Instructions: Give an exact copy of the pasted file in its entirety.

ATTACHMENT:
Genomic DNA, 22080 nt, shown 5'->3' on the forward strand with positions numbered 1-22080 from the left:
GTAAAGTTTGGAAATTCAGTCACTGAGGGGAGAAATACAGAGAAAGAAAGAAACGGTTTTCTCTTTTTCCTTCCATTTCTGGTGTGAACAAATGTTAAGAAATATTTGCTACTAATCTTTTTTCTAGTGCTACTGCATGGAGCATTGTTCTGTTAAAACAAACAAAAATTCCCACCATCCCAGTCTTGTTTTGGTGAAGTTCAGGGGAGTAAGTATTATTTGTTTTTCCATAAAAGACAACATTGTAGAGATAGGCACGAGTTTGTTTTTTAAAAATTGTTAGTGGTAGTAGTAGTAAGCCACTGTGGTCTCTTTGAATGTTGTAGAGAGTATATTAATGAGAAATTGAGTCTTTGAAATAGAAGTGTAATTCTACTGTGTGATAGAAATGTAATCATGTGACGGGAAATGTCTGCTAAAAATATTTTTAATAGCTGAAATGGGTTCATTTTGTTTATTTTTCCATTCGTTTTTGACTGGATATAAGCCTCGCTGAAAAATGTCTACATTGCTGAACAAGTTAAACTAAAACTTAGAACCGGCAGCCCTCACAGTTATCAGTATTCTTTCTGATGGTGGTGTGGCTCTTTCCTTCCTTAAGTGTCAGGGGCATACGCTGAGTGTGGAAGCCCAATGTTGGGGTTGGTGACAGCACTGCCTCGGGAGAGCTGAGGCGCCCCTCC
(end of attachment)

Genomic DNA, 22080 nt, shown 5'->3' on the forward strand with positions numbered 1-22080 from the left:
GTAAAGTTTGGAAATTCAGTCACTGAGGGGAGAAATACAGAGAAAGAAAGAAACGGTTTTCTCTTTTTCCTTCCATTTCTGGTGTGAACAAATGTTAAGAAATATTTGCTACTAATCTTTTTTCTAGTGCTACTGCATGGAGCATTGTTCTGTTAAAACAAACAAAAATTCCCACCATCCCAGTCTTGTTTTGGTGAAGTTCAGGGGAGTAAGTATTATTTGTTTTTCCATAAAAGACAACATTGTAGAGATAGGCACGAGTTTGTTTTTTAAAAATTGTTAGTGGTAGTAGTAGTAAGCCACTGTGGTCTCTTTGAATGTTGTAGAGAGTATATTAATGAGAAATTGAGTCTTTGAAATAGAAGTGTAATTCTACTGTGTGATAGAAATGTAATCATGTGACGGGAAATGTCTGCTAAAAATATTTTTAATAGCTGAAATGGGTTCATTTTGTTTATTTTTCCATTCGTTTTTGACTGGATATAAGCCTCGCTGAAAAATGTCTACATTGCTGAACAAGTTAAACTAAAACTTAGAACCGGCAGCCCTCACAGTTATCAGTATTCTTTCTGATGGTGGTGTGGCTCTTTCCTTCCTTAAGTGTCAGGGGCATACGCTGAGTGTGGAAGCCCAATGTTGGGGTTGGTGACAGCACTGCCTCGGGAGAGCTGAGGCGCCCCTCC